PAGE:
The Adventures of Pickpocket Pam and Driver Dan

So, it turns out that when your Gap Adventures guide warns you that there is a risk of people trying to rob you while driving by on a scooter, they aren’t kidding. To prove this point our fearless leader Shane subjected himself to just such an incident.

At about 10:30 in the evening, while walking home from dinner to the hotel, Shane met two new Vietnamese friends, we’ll call them Pickpocket Pam and Driver Dan. While driving past, Pam tried to stick her hand in Shane’s pocket to grab his wallet. Fortunately Shane not only realized what was happening, he actually did something. Where I would have, judging by past history, curled up to protect my pizza (ok, there was no pizza, but it’s my only frame of reference), Shane protected his wallet while grabbing the back of the scooter. The sudden drag on the scooter sent driver Dan and his quick fingered sidekick flying. Apparently not able to recognize a lost cause when they saw one, the less than dynamic duo continued their attack rather than making a run for it. The result? Shane’s foot through the engine, rendering the scooter scrap, and both Dan and Pam spending time in headlocks. Unfortunately Shane wasn’t without injury as Pam bit him, that’s right, I said bit him, while in the headlock.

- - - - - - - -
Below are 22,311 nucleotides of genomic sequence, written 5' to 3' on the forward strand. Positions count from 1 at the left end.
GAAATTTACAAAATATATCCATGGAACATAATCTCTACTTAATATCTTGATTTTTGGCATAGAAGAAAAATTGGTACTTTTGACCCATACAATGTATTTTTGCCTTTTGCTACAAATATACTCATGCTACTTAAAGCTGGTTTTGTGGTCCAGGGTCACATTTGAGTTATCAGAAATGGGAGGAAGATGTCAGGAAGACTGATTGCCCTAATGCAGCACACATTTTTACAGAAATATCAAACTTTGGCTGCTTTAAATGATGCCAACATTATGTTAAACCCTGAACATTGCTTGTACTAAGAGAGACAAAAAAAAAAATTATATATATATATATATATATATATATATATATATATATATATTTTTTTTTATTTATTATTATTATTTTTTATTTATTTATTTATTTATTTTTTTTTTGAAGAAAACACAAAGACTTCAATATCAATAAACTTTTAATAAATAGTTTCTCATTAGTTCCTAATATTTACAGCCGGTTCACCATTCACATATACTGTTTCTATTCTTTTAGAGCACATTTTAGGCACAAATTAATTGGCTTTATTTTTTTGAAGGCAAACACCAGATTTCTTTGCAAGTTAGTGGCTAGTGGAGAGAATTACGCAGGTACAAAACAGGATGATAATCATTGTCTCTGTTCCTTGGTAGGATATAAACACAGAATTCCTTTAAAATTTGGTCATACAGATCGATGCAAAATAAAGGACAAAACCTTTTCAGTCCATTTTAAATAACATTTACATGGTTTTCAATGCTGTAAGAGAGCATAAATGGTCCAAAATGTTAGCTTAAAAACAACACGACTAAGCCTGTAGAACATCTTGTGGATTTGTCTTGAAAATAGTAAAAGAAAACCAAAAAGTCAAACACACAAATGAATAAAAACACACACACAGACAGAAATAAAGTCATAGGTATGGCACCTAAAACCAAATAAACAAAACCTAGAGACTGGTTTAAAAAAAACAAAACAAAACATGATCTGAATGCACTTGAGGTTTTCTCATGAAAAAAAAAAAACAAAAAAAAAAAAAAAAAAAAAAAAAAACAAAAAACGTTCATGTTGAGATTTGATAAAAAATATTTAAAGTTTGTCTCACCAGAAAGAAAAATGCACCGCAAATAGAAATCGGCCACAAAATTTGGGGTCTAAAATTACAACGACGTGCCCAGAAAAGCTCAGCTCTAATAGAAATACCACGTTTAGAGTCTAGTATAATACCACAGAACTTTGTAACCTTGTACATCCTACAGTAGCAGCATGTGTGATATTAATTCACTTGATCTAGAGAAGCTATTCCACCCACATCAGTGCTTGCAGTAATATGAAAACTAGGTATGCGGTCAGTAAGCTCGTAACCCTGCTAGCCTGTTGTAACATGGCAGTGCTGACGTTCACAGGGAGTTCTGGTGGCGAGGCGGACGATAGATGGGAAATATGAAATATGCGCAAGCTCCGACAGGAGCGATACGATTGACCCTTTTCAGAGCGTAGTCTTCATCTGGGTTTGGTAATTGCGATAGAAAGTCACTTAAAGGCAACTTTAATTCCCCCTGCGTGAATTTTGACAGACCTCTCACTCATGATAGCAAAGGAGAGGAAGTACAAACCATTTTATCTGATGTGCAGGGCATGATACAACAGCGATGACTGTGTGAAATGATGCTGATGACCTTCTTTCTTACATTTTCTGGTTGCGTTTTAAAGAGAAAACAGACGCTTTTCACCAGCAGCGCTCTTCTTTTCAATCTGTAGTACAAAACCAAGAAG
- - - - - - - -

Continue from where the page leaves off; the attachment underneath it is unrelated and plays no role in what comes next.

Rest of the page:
Adding to the evidence that our new anti-heroes aren’t going to be winning Nobel prizes anytime soon, the whole incident took place in front of a police station. Shane was able to call them just by yelling and both were arrested. While my limited understanding of the Vietnamese justice system suggests a small bribe will leave Pam and Dan free to try again, some solace can be found in that they are out the cost of a bribe, need a new bike, and suffered a minor ass whooping at the hands of a vertically challenged Irishman.